They say that “age ain’t nothin’ but a number,” and never has the adage been truer than it is for Okemah native John Fullbright. At only 23 years old, his reputation as a songwriter belies his age, and he has easily become one of the most talked about musicians in Oklahoma.
Although he’s often compared to legend and fellow Okemah native Woody Guthrie, Fullbright is very much in a class of his own, staying true to the age-old tradition of storytelling in songcraft while exuding an ever-present sense of youthful possibility.
“I grew up in a small town and didn’t really have many friends. I spent a lot of time alone. When you do that, you get to thinking a lot and figuring out the world on your own terms. There’s a lot to be said about isolation (and desolation),” he says.
“I’d say I really started writing the introspective stuff right about that young age when you first start noticing girls and the world starts seeming really unfair – when you start to write because you have to, and it’s the only thing you’ve got. It becomes the only thing you’ve got to fight back with.”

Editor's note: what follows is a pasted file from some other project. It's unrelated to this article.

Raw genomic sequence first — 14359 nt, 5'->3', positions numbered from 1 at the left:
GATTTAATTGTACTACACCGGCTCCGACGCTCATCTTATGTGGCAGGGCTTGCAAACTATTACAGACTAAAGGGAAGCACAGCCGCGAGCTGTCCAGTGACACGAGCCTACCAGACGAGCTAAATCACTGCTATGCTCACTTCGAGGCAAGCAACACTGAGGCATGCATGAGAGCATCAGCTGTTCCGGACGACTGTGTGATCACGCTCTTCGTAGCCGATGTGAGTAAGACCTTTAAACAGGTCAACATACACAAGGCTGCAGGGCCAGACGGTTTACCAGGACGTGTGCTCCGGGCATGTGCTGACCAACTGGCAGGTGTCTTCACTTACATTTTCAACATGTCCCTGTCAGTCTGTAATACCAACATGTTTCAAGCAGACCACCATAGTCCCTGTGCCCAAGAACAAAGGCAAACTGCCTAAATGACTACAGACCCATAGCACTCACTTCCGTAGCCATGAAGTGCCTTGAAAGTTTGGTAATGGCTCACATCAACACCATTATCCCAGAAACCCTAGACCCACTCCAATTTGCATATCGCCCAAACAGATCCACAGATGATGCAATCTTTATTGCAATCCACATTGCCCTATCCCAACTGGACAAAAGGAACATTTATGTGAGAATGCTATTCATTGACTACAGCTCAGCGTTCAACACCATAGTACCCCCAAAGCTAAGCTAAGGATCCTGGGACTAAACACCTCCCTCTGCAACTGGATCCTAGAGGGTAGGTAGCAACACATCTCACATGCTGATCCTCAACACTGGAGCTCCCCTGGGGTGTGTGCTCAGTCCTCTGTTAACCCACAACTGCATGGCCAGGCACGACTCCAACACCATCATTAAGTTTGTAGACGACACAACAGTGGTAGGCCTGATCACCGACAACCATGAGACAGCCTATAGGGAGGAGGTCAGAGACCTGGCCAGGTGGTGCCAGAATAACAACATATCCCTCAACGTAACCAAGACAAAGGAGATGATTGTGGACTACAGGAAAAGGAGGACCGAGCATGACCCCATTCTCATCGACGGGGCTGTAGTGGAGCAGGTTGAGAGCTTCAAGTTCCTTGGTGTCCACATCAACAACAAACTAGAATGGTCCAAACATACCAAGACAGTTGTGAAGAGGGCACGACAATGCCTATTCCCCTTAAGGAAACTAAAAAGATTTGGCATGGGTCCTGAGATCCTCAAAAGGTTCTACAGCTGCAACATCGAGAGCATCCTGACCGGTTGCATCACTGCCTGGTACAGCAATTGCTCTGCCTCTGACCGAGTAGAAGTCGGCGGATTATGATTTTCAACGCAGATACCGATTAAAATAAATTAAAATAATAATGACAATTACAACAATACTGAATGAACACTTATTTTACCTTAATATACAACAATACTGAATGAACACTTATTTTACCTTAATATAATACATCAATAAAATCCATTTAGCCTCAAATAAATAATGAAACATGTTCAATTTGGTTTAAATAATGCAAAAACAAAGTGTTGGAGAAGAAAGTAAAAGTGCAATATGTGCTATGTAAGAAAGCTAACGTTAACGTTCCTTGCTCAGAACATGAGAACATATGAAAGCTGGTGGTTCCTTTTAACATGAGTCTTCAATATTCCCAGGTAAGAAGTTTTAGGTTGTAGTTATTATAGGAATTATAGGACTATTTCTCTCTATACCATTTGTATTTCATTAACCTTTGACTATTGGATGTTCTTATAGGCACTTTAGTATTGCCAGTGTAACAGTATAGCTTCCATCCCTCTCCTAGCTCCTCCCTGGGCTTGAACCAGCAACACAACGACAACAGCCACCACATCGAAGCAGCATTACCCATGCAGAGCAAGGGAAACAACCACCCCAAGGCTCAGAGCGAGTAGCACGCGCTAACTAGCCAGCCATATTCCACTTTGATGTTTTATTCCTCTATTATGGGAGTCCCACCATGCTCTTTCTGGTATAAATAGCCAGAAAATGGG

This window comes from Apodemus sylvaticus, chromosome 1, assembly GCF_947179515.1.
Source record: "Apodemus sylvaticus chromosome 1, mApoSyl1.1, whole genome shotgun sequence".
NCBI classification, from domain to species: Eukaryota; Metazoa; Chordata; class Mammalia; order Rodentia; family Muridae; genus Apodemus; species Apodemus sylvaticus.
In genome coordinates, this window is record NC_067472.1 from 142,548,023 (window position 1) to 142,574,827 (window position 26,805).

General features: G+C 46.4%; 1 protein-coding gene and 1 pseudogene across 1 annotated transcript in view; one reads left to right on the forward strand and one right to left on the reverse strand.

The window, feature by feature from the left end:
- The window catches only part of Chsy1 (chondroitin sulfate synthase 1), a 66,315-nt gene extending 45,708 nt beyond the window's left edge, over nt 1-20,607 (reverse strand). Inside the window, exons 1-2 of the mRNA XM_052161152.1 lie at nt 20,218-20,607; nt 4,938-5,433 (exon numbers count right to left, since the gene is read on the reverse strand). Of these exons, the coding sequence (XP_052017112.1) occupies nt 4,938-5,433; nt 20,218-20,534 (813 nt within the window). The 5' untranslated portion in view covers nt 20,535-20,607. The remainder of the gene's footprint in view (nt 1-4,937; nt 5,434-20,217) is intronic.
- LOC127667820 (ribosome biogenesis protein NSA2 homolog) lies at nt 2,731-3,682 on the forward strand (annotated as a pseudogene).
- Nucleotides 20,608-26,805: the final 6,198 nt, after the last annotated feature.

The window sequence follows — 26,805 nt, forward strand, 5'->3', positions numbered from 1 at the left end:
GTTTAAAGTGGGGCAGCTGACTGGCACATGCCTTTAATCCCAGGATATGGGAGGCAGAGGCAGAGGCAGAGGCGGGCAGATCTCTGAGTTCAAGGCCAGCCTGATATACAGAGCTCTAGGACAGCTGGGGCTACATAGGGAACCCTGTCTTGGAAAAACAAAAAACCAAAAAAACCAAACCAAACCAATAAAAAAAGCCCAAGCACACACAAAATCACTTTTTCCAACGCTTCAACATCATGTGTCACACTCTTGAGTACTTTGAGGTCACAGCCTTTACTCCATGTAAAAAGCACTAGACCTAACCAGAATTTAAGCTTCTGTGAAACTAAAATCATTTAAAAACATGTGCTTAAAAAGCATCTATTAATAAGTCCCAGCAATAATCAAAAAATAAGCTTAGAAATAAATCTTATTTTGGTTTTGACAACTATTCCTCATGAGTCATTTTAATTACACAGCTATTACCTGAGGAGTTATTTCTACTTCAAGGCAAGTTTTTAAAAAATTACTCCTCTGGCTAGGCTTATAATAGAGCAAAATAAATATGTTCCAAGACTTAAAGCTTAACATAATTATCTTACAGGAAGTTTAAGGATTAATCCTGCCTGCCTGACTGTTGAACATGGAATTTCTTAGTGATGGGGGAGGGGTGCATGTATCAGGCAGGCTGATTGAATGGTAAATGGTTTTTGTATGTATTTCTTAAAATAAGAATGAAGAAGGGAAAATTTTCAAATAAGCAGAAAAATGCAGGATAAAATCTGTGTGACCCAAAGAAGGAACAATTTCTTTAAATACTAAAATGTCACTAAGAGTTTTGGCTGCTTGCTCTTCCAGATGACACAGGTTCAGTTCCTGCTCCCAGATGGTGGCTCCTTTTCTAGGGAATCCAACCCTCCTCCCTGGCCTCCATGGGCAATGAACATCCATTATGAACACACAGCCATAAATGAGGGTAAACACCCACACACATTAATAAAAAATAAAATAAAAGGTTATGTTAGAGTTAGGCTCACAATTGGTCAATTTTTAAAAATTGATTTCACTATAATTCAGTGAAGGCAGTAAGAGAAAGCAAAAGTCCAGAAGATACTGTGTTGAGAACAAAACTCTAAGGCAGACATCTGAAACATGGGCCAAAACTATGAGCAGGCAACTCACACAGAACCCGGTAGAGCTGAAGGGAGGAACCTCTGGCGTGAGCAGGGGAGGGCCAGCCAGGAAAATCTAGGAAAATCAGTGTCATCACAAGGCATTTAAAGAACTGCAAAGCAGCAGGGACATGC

While pursuing a college degree, Fullbright got his foot in the music scene playing keyboards for the Mike McClure Band before branching off on his own as a solo artist.
Armed with the impressive artillery of original songs, he hooked up with manager and Blue Door owner Greg Johnson in Oklahoma City, where he says the ball really started rolling.
His “calling card,” the Live at the Blue Door CD, remains a local favorite among music enthusiasts since it was recorded three years ago, and he’s currently working on his first “industry standard” record that will include both older and newer songs.
As for landing a big break, he says that he’s enjoying how he hasn’t experienced just one, because the breaks continue to happen.
“I keep having those. Opening for guys like Kevin Welch and Jimmy Webb – people that I consider to be the greatest of the great – and just getting to feel like I’m part of the same club and the same family as guys who do and say such big things… I don’t know what a big break feels like to anyone else, but that’s what a big break feels like to me.”